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There are two cultures in the use of statistical modeling to reach conclusions from data. One assumes that the data are generated by a given stochastic data model. The other uses algorithmic models and treats the data mechanism as unknown. The statistical community has been committed to the almost exclusive use of data models. This commitment has led to irrelevant theory, questionable conclusions, and has kept statisticians from working on a large range of interesting current problems. Algorithmic modeling, both in theory and practice, has developed rapidly in fields outside statistics. It can be used both on large complex data sets and as a more accurate and informative alternative to data modeling on smaller data sets. If our goal as a field is to use data to solve problems, then we need to move away from exclusive dependence on data models and adopt a more diverse set of tools.
There are a wide array of smoothing methods available for finding structure in data. A general framework is developed which shows that many of these can be viewed as a projection of the data, with respect to appropriate norms. The underlying vector space is an unusually large product space, which allows inclusion of a wide range of smoothers in our setup (including many methods not typically considered to be projections). We give several applications of this simple geometric interpretation of smoothing. A major payoff is the natural and computationally frugal incorporation of constraints. Our point of view also motivates new estimates and helps understand the finite sample and asymptotic behavior of these estimates.
A bivariate distribution can sometimes be characterized completely by properties of its conditional distributions. The present article surveys available research in this area. Questions of compatibility of conditional specifications are addressed as are characterizations of distributions based on their having conditional distributions that are members of prescribed parametric families of distributions. The topics of compatibility and near compatibility of conditional distributions are discussed. Estimation strategies for conditionally specified distributions are summarized. Additionally, certain conditionally specified densities are shown to provide convenient flexible conjugate prior families in certain multi- parameter Bayesian settings.
Factor analysis and its extensions are widely used in the social and behavioral sciences, and can be considered useful tools for exploration and model fitting in multivariate analysis. Despite its popularity in applications, factor analysis has attracted rather limited attention from statisticians. Three issues, identification ambiguity, heavy reliance on normality, and limitation to linearity, may have contributed to statisticians' lack of interest in factor analysis. In this paper, the statistical contributions to the first two issues are reviewed, and the third issue is addressed in detail. Linear models can be unrealistic even as an approximation in many applications, and often do not fit the data well without increasing the number of factors beyond the level explainable by the subject-matter theory. As an exploratory model, the conventional factor analysis model fails to address nonlinear structure underlying multivariate data. It is argued here that factor analysis does not need to be restricted to linearity and that nonlinear factor analysis can be formulated and carried out as a useful statistical method. In particular, for a general parametric nonlinear factor analysis model, the errors- in-variables parameterization is suggested as a sensible way to formulate the model, and two procedures for model fitting are introduced and described. Tests for the goodness-of-fit of the model are also proposed. The procedures are studied through a simulation study. An example from personality testing is used to illustrate the issues and the methods.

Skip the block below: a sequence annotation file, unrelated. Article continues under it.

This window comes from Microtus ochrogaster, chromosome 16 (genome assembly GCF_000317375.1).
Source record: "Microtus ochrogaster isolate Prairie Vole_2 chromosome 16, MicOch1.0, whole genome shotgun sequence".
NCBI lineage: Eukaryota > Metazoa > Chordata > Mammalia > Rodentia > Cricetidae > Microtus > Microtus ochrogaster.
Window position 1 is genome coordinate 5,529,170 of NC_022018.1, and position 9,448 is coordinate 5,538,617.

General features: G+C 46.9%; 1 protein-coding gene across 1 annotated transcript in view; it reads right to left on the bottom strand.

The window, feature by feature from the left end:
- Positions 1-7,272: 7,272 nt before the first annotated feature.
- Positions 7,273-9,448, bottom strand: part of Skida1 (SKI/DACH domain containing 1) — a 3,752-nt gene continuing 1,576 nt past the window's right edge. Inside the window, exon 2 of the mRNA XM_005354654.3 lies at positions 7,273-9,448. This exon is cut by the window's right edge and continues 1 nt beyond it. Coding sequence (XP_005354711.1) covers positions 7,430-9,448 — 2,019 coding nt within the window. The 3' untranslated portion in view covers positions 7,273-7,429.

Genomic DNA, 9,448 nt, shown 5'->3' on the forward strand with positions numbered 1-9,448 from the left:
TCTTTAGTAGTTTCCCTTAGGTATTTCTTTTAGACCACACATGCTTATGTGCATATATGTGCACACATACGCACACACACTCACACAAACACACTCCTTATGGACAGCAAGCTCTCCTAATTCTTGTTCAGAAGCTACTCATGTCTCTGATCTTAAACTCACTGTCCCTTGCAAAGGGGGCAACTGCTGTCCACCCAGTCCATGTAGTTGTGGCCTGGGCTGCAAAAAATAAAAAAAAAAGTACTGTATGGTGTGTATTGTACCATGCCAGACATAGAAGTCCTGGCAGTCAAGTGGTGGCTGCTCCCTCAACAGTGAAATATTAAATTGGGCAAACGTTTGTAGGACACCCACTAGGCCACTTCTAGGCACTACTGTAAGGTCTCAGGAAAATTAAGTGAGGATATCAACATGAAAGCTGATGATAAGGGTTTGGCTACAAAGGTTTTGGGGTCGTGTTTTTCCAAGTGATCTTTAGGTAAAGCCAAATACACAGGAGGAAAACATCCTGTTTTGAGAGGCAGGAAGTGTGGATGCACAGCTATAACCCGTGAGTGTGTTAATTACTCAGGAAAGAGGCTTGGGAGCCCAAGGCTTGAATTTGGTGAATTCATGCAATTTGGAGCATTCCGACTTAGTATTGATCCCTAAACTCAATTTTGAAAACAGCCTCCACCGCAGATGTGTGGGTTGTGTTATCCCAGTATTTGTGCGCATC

Ramanathan Gnanadesikan was born on November 2, 1932 in Madras, India. He received his B.Sc. (Hons.) and M.A. degrees in 1952 and 1953 from the University of Madras and also studied at the Indian Statistical Institute during those same two years. In 1953, he came to the United States to pursue a doctorate degree in statistics at the University of North Carolina in Chapel Hill. He studied with Professor S. N. Roy and received his degree in 1957. Then he began a 34-year industrial career at Procter & Gamble, Bell Laboratories and Bellcore (now Telcordia Technologies). His time in industry was interspersed with teaching assignments at the Courant Institute, Princeton University and Imperial College. He served as professor of statistics at Rutgers University from 1991 until his retirement in 1998. In 1965, Ram married his statistician wife, Mrudulla, who is well known for her work in statistical education. They have two sons, Anand, a researcher in oceanography, and Mukund, a physician specializing in childhood psychiatry. Ram is a Fellow of the Institute of Mathematical Statistics, the American Statistical Association and the American Association for the Advancement of Science and an elected member of the International Statistical Institute. He was elected to the Order of the Golden Fleece for leadership while a student at the University of North Carolina in 1957, honored by the Association of Indians in America in 1989 for his contributions to advance information technologies and their impact on the communications industry in the United States, and singled out by the State of New Jersey Senate for unique contributions to arts and letters and to greater understanding between the people of India and America in 1989.